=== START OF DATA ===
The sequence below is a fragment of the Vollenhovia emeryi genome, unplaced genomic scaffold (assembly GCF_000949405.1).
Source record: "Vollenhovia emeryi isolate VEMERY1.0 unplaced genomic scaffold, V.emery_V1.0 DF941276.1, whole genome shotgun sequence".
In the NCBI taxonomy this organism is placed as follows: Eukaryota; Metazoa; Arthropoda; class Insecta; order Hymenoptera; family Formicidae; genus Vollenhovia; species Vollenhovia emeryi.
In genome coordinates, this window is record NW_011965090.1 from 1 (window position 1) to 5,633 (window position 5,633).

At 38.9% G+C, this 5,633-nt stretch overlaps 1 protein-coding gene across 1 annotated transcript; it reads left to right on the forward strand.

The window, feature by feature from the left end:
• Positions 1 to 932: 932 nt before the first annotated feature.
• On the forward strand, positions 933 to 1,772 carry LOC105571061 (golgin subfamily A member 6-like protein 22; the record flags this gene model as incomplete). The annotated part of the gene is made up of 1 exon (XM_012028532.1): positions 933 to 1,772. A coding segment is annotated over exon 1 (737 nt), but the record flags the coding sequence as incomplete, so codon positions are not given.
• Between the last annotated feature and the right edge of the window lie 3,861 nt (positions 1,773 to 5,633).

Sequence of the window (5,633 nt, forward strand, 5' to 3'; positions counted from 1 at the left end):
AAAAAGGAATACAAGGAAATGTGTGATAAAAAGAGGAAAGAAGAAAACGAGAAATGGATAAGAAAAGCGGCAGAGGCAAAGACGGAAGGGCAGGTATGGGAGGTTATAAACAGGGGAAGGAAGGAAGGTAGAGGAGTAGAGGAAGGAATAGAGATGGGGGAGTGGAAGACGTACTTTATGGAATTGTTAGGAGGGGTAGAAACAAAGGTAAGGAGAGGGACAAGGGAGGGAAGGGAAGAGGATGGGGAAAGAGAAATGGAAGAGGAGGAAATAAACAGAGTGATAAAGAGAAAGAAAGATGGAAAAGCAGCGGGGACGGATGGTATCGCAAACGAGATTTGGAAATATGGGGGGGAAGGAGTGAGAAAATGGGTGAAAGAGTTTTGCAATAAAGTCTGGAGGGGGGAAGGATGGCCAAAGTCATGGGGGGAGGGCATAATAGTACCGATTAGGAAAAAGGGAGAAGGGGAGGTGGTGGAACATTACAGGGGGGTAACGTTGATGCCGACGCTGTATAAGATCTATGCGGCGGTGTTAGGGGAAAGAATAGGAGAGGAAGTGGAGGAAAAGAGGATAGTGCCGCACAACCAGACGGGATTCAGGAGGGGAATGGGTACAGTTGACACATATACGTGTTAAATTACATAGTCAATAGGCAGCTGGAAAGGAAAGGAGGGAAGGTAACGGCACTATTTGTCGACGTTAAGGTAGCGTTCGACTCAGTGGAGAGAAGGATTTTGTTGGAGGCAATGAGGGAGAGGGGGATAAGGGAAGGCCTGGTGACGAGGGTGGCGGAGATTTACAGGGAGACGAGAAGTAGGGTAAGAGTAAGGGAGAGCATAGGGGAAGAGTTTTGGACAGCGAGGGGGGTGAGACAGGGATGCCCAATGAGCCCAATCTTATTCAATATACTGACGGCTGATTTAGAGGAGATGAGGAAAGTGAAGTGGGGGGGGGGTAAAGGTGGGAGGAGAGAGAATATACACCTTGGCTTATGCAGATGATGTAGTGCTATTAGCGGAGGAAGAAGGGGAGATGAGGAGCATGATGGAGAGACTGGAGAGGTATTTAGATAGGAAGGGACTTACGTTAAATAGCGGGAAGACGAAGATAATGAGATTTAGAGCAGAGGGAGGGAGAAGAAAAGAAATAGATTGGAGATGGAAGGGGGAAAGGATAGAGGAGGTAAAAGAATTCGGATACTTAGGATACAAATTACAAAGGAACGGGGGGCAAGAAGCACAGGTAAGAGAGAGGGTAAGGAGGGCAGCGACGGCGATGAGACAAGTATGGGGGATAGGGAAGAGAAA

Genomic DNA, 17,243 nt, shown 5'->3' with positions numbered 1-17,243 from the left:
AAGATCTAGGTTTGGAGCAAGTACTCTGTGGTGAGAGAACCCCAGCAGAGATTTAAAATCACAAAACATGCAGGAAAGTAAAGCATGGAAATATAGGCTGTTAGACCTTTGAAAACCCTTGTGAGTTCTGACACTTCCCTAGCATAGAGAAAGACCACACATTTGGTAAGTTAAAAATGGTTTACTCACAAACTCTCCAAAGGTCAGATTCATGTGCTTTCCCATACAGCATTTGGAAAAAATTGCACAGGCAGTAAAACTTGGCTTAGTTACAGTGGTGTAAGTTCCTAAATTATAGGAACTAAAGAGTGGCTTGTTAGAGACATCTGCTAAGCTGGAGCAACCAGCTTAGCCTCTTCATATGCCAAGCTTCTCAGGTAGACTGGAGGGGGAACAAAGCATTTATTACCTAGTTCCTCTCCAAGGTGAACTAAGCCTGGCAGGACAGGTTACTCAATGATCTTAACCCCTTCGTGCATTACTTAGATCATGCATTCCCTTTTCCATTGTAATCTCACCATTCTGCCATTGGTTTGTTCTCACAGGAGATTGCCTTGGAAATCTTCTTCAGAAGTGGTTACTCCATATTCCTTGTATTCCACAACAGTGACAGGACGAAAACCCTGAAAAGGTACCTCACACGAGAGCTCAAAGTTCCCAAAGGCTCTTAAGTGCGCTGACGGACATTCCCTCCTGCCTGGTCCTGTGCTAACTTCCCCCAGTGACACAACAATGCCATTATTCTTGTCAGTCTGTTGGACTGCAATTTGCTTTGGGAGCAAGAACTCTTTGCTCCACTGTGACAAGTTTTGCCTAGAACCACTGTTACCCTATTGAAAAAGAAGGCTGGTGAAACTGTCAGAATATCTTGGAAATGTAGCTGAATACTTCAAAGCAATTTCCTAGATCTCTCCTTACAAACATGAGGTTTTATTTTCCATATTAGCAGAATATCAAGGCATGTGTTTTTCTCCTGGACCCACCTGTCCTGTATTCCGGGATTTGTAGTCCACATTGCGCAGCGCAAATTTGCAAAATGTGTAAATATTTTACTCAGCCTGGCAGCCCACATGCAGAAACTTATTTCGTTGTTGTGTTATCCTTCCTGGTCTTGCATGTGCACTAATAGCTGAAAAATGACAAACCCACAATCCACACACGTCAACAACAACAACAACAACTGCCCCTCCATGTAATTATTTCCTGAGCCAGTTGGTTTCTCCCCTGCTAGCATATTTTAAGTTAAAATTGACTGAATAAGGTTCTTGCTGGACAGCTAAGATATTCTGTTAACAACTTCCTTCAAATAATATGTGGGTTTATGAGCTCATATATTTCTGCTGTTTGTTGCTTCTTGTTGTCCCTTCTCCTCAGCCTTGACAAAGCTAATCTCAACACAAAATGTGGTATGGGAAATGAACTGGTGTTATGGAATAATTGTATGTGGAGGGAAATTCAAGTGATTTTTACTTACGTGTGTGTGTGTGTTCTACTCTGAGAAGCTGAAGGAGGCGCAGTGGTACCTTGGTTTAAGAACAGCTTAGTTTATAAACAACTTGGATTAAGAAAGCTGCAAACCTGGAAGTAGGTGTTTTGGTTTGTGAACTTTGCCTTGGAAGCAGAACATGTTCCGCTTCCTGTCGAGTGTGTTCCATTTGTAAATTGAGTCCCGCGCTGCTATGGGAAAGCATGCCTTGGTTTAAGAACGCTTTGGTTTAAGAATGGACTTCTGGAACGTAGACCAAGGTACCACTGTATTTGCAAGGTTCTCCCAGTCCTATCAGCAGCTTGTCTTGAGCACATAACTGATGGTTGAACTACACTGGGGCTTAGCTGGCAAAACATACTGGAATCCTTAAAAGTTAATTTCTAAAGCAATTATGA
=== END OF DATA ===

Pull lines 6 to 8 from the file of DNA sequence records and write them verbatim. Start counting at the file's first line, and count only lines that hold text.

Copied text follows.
The window, feature by feature from the left end:
• Positions 1 to 932: 932 nt before the first annotated feature.
• On the forward strand, positions 933 to 1,772 carry LOC105571061 (golgin subfamily A member 6-like protein 22; the record flags this gene model as incomplete). The annotated part of the gene is made up of 1 exon (XM_012028532.1): positions 933 to 1,772. A coding segment is annotated over exon 1 (737 nt), but the record flags the coding sequence as incomplete, so codon positions are not given.